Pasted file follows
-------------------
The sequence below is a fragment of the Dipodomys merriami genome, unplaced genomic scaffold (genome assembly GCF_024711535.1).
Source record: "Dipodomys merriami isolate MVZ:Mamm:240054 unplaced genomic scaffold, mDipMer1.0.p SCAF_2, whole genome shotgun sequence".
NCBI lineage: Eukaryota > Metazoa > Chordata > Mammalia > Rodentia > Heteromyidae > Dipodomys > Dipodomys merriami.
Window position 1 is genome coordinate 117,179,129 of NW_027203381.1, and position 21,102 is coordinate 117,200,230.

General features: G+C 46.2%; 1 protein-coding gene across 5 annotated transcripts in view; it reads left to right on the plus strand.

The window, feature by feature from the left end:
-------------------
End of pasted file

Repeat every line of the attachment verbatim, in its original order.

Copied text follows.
The sequence below is a fragment of the Dipodomys merriami genome, unplaced genomic scaffold (genome assembly GCF_024711535.1).
Source record: "Dipodomys merriami isolate MVZ:Mamm:240054 unplaced genomic scaffold, mDipMer1.0.p SCAF_2, whole genome shotgun sequence".
NCBI lineage: Eukaryota > Metazoa > Chordata > Mammalia > Rodentia > Heteromyidae > Dipodomys > Dipodomys merriami.
Window position 1 is genome coordinate 117,179,129 of NW_027203381.1, and position 21,102 is coordinate 117,200,230.

General features: G+C 46.2%; 1 protein-coding gene across 5 annotated transcripts in view; it reads left to right on the plus strand.

The window, feature by feature from the left end: